How the #heroin #Narco #trade explains the #US-#UK failure in #Afghanistan. #Washington’s massive military juggernaut has been stopped in its steel tracks by a small pink flower – the opium poppy. #Taliban #Trump #Pakistan
After fighting the longest war in its history, the US stands at the brink of defeat in Afghanistan. How could this be possible? How could the world’s sole superpower have battled continuously for more than 16 years – deploying more than 100,000 troops at the conflict’s peak, sacrificing the lives of nearly 2,300 soldiers, spending more than $1tn (£740bn) on its military operations, lavishing a record $100bn more on “nation-building”, helping fund and train an army of 350,000 Afghan allies – and still not be able to pacify one of the world’s most impoverished nations? So dismal is the prospect of stability in Afghanistan that, in 2016, the Obama White House cancelled a planned withdrawal of its forces, ordering more than 8,000 troops to remain in the country indefinitely.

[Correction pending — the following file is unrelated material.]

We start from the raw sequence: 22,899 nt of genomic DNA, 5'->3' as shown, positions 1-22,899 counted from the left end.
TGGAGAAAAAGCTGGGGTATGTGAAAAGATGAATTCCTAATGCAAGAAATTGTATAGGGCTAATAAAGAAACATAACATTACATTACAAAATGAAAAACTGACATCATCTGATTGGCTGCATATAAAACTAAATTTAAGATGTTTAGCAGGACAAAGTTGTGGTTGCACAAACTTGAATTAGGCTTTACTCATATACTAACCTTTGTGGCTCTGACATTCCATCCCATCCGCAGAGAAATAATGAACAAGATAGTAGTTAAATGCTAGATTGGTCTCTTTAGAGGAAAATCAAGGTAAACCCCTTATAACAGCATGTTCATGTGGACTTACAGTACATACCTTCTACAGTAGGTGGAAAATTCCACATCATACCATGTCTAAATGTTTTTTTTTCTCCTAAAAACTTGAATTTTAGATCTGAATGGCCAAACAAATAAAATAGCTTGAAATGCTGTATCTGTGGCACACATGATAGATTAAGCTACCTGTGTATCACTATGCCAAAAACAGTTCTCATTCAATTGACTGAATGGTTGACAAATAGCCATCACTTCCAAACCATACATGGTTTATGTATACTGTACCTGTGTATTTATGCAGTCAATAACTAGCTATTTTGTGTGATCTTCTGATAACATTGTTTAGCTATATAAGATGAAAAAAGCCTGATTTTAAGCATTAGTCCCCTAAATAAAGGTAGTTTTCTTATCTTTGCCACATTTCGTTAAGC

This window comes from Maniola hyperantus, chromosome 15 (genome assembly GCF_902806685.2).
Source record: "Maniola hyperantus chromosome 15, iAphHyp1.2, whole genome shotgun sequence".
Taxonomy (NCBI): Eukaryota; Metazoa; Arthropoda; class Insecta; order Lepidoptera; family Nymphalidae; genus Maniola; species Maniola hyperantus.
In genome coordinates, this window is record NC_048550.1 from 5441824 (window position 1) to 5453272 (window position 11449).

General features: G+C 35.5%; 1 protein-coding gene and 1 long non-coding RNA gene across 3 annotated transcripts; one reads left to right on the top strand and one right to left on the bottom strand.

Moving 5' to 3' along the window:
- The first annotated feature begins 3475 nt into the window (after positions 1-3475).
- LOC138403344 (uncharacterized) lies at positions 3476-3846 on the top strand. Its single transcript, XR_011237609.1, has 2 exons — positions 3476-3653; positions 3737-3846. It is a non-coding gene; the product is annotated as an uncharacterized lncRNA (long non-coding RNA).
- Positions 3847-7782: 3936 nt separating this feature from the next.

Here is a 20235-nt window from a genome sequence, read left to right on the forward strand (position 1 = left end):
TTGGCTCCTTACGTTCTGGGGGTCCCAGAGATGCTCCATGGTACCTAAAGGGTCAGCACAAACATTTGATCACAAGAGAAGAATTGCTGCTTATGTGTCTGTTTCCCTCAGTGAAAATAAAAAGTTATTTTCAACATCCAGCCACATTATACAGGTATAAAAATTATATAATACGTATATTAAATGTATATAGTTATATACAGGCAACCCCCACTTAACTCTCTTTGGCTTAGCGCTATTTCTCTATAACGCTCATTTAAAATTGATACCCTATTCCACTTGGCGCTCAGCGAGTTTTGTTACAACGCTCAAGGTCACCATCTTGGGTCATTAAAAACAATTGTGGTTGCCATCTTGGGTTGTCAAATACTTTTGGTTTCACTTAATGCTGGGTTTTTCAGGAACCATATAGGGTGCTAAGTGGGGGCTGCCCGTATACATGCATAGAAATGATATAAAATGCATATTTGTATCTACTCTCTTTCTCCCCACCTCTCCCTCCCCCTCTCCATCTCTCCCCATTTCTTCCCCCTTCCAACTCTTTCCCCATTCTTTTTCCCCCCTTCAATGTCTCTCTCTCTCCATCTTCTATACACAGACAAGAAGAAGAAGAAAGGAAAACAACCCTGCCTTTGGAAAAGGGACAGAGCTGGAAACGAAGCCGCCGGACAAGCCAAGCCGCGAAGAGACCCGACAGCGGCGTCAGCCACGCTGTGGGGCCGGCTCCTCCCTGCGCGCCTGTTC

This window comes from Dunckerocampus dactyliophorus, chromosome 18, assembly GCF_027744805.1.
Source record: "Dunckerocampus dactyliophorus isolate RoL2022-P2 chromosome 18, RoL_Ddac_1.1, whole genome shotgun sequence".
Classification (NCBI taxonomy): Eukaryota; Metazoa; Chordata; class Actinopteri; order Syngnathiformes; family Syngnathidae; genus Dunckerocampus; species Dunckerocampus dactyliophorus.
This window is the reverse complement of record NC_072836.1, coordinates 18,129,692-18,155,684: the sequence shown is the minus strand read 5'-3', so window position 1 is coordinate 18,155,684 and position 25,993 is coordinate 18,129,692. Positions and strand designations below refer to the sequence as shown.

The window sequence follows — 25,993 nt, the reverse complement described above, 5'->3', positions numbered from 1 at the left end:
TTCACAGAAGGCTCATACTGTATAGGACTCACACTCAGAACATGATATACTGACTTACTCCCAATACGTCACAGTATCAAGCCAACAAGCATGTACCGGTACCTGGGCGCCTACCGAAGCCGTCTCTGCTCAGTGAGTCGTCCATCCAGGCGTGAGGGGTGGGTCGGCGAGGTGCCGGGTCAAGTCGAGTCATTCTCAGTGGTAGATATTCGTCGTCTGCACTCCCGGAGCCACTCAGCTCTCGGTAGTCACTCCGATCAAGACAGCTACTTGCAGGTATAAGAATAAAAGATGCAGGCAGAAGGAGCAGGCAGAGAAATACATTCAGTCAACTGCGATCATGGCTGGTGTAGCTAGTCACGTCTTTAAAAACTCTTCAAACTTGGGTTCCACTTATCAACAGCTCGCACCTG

Despite almost continuous combat since the invasion of October 2001, pacification efforts have failed to curtail the Taliban insurgency, largely because the US simply could not control the swelling surplus from the country’s heroin trade. Its opium production surged from around 180 tonnes in 2001 to more than 3,000 tonnes a year after the invasion, and to more than 8,000 by 2007. Every spring, the opium harvest fills the Taliban’s coffers once again, funding wages for a new crop of guerrilla fighters.